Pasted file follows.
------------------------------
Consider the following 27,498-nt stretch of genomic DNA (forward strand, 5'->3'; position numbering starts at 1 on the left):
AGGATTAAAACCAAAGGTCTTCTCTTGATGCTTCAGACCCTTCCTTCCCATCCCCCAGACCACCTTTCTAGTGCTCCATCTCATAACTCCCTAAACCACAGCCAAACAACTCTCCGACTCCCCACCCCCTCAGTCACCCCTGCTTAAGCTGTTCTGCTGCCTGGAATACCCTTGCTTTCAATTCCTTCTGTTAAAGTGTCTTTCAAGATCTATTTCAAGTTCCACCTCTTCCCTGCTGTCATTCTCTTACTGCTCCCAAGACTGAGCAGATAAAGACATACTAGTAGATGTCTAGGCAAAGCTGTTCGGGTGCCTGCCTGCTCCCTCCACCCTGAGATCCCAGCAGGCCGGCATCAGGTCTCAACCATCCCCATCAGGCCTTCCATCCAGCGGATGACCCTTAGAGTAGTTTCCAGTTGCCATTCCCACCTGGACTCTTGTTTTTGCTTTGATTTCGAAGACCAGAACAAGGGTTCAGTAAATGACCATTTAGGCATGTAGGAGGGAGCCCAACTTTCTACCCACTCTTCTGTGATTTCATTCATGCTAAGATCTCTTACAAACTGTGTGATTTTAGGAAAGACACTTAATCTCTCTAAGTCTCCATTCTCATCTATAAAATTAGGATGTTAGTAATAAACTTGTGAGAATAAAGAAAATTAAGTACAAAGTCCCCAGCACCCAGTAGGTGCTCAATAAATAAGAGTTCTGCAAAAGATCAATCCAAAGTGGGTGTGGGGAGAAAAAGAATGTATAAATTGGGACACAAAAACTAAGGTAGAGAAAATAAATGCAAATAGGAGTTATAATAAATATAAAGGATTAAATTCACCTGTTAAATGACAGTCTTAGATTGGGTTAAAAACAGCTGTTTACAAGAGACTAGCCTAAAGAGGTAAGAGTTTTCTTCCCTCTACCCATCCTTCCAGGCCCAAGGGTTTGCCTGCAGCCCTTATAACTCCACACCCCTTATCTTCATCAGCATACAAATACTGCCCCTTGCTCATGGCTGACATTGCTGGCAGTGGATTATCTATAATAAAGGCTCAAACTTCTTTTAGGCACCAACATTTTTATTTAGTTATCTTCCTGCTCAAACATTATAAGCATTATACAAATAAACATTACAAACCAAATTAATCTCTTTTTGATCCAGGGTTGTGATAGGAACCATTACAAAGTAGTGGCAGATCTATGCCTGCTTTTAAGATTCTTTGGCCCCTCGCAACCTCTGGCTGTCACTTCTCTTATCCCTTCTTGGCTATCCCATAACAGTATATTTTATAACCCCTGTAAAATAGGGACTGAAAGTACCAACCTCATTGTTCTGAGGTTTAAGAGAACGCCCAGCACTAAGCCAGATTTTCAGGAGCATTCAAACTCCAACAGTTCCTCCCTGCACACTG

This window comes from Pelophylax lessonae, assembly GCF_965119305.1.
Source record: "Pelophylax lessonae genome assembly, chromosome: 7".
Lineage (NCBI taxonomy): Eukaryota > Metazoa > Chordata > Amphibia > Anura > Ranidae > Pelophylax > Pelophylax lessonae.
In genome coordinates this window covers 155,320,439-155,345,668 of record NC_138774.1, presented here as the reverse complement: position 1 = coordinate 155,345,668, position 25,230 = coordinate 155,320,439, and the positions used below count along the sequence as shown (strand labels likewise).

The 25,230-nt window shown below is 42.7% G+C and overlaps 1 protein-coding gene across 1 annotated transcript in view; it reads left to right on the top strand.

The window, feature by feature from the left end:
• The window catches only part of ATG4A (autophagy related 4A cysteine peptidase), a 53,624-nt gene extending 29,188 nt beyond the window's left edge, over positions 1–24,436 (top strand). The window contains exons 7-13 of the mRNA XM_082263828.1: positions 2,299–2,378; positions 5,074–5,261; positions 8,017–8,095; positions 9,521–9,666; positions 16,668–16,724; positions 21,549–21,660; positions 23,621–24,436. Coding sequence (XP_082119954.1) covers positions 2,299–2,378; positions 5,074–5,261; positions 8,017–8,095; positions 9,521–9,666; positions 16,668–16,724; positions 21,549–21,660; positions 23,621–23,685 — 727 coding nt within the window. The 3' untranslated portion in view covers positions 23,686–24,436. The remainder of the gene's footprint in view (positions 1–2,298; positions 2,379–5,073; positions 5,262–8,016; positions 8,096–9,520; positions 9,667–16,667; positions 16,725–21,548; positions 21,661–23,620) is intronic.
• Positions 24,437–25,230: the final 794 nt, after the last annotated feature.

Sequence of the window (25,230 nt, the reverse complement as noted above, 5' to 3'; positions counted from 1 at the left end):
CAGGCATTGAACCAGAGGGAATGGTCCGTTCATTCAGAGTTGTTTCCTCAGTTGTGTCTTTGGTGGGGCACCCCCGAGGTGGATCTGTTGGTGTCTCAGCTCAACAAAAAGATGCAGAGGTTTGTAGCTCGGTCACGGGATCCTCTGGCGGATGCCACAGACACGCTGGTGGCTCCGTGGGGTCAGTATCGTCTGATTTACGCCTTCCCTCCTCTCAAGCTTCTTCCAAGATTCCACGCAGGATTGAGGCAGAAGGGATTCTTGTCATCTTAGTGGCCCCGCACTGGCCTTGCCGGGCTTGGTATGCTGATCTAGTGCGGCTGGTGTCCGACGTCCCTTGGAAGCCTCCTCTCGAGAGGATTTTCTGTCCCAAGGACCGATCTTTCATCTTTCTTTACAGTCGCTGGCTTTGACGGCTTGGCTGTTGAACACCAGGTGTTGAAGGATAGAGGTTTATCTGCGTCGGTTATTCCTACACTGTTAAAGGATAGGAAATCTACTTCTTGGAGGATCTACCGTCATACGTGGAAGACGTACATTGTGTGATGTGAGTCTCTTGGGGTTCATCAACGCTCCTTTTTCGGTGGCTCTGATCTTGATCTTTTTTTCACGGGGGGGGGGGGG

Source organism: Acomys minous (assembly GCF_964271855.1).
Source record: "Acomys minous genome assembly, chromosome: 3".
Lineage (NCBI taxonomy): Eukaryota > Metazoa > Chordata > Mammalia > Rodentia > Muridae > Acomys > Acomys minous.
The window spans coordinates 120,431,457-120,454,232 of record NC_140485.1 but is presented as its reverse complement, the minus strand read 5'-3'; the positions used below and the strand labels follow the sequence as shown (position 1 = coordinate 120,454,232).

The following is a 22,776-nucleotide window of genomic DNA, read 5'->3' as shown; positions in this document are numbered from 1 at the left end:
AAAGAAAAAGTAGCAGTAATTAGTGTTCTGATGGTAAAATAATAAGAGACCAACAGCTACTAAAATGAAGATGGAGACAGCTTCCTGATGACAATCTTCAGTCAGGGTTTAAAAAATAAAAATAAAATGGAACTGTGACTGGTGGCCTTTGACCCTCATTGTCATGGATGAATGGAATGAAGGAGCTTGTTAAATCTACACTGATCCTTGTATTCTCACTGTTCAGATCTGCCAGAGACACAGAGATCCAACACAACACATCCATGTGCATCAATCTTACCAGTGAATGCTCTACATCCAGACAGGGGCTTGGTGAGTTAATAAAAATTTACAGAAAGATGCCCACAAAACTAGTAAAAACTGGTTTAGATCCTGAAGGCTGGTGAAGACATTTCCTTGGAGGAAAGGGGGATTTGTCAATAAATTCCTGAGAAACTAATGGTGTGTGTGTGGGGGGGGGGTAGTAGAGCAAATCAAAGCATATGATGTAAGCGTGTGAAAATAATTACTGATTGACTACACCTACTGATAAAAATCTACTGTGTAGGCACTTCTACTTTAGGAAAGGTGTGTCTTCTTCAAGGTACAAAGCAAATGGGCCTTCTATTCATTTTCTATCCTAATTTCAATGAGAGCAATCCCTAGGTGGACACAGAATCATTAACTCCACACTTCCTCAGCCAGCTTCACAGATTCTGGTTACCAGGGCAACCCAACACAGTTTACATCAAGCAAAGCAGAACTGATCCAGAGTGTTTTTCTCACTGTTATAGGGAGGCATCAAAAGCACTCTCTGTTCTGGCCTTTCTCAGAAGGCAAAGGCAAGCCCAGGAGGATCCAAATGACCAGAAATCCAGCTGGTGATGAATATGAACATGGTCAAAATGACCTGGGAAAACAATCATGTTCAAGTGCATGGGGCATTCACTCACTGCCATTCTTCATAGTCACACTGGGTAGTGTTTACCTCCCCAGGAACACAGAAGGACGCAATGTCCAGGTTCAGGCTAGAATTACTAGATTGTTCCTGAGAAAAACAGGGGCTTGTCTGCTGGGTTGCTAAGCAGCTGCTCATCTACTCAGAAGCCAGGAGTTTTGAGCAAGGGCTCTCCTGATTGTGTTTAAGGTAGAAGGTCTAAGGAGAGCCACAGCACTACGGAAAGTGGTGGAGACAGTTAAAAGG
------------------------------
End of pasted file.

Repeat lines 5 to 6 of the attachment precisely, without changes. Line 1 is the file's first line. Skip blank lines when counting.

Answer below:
Lineage (NCBI taxonomy): Eukaryota > Metazoa > Chordata > Amphibia > Anura > Ranidae > Pelophylax > Pelophylax lessonae.
In genome coordinates this window covers 155,320,439-155,345,668 of record NC_138774.1, presented here as the reverse complement: position 1 = coordinate 155,345,668, position 25,230 = coordinate 155,320,439, and the positions used below count along the sequence as shown (strand labels likewise).